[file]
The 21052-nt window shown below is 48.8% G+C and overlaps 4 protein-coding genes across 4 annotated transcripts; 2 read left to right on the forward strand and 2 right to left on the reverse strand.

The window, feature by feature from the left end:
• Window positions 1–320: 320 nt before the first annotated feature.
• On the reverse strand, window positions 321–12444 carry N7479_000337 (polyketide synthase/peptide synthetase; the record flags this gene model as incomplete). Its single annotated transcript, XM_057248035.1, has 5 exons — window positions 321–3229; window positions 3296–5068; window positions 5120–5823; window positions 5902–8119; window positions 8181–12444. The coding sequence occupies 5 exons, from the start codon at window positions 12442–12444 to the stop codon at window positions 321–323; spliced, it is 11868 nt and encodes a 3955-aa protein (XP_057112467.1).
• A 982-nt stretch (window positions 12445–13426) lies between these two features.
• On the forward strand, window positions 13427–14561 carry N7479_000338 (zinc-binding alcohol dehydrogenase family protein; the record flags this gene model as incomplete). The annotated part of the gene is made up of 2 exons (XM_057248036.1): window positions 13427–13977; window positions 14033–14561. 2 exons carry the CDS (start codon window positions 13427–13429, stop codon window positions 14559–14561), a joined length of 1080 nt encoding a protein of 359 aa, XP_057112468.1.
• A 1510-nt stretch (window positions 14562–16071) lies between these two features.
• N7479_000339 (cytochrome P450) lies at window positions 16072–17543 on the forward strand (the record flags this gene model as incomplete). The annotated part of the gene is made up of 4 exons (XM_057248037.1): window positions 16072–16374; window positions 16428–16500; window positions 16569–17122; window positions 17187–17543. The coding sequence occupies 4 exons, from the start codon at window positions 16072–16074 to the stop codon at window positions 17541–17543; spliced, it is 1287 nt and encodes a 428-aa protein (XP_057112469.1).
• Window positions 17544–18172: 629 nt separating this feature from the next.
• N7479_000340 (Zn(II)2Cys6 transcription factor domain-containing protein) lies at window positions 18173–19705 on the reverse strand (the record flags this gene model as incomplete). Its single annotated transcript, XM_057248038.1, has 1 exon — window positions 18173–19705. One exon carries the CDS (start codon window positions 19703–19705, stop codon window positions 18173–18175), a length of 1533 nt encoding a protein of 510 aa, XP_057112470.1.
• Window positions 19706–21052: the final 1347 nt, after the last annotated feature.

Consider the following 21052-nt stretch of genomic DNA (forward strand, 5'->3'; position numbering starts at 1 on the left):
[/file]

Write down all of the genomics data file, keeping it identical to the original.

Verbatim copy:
The 21052-nt window shown below is 48.8% G+C and overlaps 4 protein-coding genes across 4 annotated transcripts; 2 read left to right on the forward strand and 2 right to left on the reverse strand.

The window, feature by feature from the left end:
• Window positions 1–320: 320 nt before the first annotated feature.
• On the reverse strand, window positions 321–12444 carry N7479_000337 (polyketide synthase/peptide synthetase; the record flags this gene model as incomplete). Its single annotated transcript, XM_057248035.1, has 5 exons — window positions 321–3229; window positions 3296–5068; window positions 5120–5823; window positions 5902–8119; window positions 8181–12444. The coding sequence occupies 5 exons, from the start codon at window positions 12442–12444 to the stop codon at window positions 321–323; spliced, it is 11868 nt and encodes a 3955-aa protein (XP_057112467.1).
• A 982-nt stretch (window positions 12445–13426) lies between these two features.
• On the forward strand, window positions 13427–14561 carry N7479_000338 (zinc-binding alcohol dehydrogenase family protein; the record flags this gene model as incomplete). The annotated part of the gene is made up of 2 exons (XM_057248036.1): window positions 13427–13977; window positions 14033–14561. 2 exons carry the CDS (start codon window positions 13427–13429, stop codon window positions 14559–14561), a joined length of 1080 nt encoding a protein of 359 aa, XP_057112468.1.
• A 1510-nt stretch (window positions 14562–16071) lies between these two features.
• N7479_000339 (cytochrome P450) lies at window positions 16072–17543 on the forward strand (the record flags this gene model as incomplete). The annotated part of the gene is made up of 4 exons (XM_057248037.1): window positions 16072–16374; window positions 16428–16500; window positions 16569–17122; window positions 17187–17543. The coding sequence occupies 4 exons, from the start codon at window positions 16072–16074 to the stop codon at window positions 17541–17543; spliced, it is 1287 nt and encodes a 428-aa protein (XP_057112469.1).
• Window positions 17544–18172: 629 nt separating this feature from the next.
• N7479_000340 (Zn(II)2Cys6 transcription factor domain-containing protein) lies at window positions 18173–19705 on the reverse strand (the record flags this gene model as incomplete). Its single annotated transcript, XM_057248038.1, has 1 exon — window positions 18173–19705. One exon carries the CDS (start codon window positions 19703–19705, stop codon window positions 18173–18175), a length of 1533 nt encoding a protein of 510 aa, XP_057112470.1.
• Window positions 19706–21052: the final 1347 nt, after the last annotated feature.

Consider the following 21052-nt stretch of genomic DNA (forward strand, 5'->3'; position numbering starts at 1 on the left):